The Wergeland Trilogy: The Seducer, The Conqueror and The Discoverer

09/30/2009 4:00 AM |

Available now

If the debate around last year’s Nobel winner and Roberto Bolaño’s breakthrough success should have convinced the American reading public anything, it’s that there is, unsurprisingly, a world of significant fiction of which even our most avid readers are embarrassingly unaware. So we should count ourselves lucky to now have eminent Norwegian author Jan Kjærstad’s epic and endlessly inventive “Wergeland Trilogy” available in English. The first installment, The Seducer, was translated in 2006, but the remaining two—The Conqueror and The Discoverer—are only now available, a decade, it bears noting, after the last volume’s original publication.

Chronicling the rise and fall of television icon Jonas Wergeland, these novels upend expectations of genre, narrative chronology, and authorial privilege to create a dynamic portrait of a man who is alternately represented as a murderer, victim, genius, imitator, liar and visionary. Comprised of two hundred non-chronological stories and told in five different voices, the trilogy recalls the narrative pyrotechnics of Cervantes and the storytelling prowess of Arabian Nights, but the story remains contemporary—deeply rooted in the media-saturated, hyper-connected present day.

Although each novel presents a unique picture of Wergeland, they all share a common interest: to determine whether a person’s present is dictated by his past—whether one can make sense of a life by revealing all of its moments—its stories. “How do the pieces of a life fit together?”

As The Seducer begins, the wildly famous Wergeland has been found guilty of his wife’s murder. The novel postures as hagiography, passionately defending Wergeland from the “scurrilous and untrue things” that have been said about him. Here, he is an artistic savant whose erotic talents (and “magic penis”) enlarge his creative abilities and stimulate the brilliance of his bedmates. Following him from Greenland to Timbuktu, from Sinai to his working-class suburb of Grorud, each fantastical anecdote prods the reader to consider: “Is this the most crucial story in Jonas Wergeland’s life?” Nevertheless, that the narrative purposefully circumvents what is perhaps that most important moment—when he discovers his dead wife—implicitly questions the validity of our heroic image of Wergeland.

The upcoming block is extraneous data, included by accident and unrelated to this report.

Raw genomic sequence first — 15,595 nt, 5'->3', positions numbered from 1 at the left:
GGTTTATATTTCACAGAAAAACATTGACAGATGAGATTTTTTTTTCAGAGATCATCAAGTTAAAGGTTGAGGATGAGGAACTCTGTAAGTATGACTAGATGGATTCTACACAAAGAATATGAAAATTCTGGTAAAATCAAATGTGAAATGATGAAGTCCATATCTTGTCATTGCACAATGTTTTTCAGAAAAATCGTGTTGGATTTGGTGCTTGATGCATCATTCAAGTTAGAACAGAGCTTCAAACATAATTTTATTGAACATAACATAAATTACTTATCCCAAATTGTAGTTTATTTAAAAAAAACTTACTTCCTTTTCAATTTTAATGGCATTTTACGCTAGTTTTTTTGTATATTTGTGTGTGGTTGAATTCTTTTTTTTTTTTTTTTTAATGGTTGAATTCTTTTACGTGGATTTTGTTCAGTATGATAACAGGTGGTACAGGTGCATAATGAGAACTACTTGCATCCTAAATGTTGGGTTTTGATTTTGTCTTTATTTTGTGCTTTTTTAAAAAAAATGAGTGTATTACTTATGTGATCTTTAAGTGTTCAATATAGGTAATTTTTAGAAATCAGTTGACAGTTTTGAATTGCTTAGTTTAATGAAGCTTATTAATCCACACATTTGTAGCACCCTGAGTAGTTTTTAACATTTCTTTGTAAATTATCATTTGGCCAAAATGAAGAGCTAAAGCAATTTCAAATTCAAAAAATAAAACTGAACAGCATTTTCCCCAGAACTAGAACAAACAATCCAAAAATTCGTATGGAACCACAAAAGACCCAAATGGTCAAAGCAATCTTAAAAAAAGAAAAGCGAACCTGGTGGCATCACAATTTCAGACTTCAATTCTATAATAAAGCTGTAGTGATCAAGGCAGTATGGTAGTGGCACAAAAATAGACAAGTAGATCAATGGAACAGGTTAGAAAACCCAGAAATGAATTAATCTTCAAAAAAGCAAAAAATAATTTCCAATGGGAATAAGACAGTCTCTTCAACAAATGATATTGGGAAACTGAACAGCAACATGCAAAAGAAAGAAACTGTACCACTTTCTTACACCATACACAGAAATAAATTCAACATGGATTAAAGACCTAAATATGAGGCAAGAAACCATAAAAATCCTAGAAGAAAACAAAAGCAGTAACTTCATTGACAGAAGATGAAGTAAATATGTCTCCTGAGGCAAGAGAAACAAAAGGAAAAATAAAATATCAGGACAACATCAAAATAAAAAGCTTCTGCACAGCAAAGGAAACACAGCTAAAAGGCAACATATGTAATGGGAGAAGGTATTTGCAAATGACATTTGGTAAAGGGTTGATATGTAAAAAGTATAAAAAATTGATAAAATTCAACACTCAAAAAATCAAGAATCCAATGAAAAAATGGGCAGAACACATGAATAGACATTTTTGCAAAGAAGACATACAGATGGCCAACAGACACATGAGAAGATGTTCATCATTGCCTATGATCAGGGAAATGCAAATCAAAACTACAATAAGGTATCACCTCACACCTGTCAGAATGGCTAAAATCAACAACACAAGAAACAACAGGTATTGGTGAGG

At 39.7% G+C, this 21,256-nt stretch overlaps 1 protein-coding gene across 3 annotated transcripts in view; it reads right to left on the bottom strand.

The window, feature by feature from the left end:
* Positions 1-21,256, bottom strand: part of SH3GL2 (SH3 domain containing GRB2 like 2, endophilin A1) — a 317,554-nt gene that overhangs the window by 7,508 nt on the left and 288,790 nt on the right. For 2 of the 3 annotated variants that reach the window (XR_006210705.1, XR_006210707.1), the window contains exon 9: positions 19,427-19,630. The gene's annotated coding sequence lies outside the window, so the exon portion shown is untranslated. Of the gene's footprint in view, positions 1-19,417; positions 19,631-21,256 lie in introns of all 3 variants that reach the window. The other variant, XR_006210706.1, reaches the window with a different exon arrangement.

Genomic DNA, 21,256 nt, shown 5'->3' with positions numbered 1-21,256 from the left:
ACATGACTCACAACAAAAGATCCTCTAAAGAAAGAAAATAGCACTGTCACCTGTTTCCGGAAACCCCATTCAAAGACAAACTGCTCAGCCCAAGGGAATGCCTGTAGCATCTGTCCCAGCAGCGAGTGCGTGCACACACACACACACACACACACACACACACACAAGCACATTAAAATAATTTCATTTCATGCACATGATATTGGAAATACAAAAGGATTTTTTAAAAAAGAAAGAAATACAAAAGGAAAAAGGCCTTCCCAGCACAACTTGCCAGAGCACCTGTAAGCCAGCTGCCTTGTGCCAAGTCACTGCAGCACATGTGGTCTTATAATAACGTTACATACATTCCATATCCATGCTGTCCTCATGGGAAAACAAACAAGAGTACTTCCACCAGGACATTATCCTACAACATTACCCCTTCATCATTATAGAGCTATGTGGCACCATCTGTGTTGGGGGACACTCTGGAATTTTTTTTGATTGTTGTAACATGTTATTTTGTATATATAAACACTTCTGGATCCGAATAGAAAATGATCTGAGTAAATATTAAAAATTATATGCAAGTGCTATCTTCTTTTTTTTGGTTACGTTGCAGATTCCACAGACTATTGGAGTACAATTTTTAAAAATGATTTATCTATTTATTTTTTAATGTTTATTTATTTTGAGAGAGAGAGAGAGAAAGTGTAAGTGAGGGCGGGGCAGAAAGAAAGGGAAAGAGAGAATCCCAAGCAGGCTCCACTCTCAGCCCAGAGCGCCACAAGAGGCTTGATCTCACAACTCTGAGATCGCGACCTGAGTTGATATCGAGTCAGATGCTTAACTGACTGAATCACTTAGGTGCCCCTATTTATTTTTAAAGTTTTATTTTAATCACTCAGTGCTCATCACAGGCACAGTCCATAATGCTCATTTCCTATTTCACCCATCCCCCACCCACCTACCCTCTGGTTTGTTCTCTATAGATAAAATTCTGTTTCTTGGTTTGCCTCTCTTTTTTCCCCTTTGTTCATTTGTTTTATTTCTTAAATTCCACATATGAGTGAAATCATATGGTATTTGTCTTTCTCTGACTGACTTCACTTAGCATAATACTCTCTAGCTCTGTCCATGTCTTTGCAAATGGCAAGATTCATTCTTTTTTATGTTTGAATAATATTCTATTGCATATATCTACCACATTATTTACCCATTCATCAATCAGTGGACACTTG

The suspicions sown within The Seducer grow in The Conqueror, the trilogy’s most masterful installment. Two more narrators are introduced—a professor hired to write a biography of Wergeland while the latter is imprisoned, and a mysterious woman who shows up, unbidden, to assist. Hoping to save Wergeland’s life from “pointlessness,” the woman reveals his darker side: his mediocrity, passivity, festering jealousy, and violent tendencies. While reading as a far more accurate and nuanced account of Wergeland’s life, The Conqueror admits the most fictionalization. As the woman narrates episodes, the professor records them by hand so that “the stories will be not as I tell them, but as you perceive them.” The resulting picture of Wergeland is distinctly fragmented—pasted together from fact and invention, from misinterpretation and inference. “[S]omehow…” the professor writes, “the story has gone from being half-true to half-false.”

Wergeland tells his own story in The Discoverer. Far from establishing a definitive truth, however, his perspective further complicates the reader’s understanding. Having served a murderer’s sentence, he is working as a ship’s secretary and writing, reconstructing his wife’s death. “I… could survive by telling my own story,” he explains. “But which story? That was the problem.” Searching for reasons, for explanations in his past, Wergeland reminisces on his wife and marriage and is changed. “All the writing had helped me to evolve… I was not the person I had been when I started.”

Read together or separately, these novels celebrate the expansiveness of a human life and challenge our notion of what it means to know someone—to know ourselves. Our lives, we discover, exist primarily in the memories of others. “The future belongs to the storytellers,” one character remarks. Should we find ourselves remembered by one as adept as Kjærstad, we’d be lucky indeed.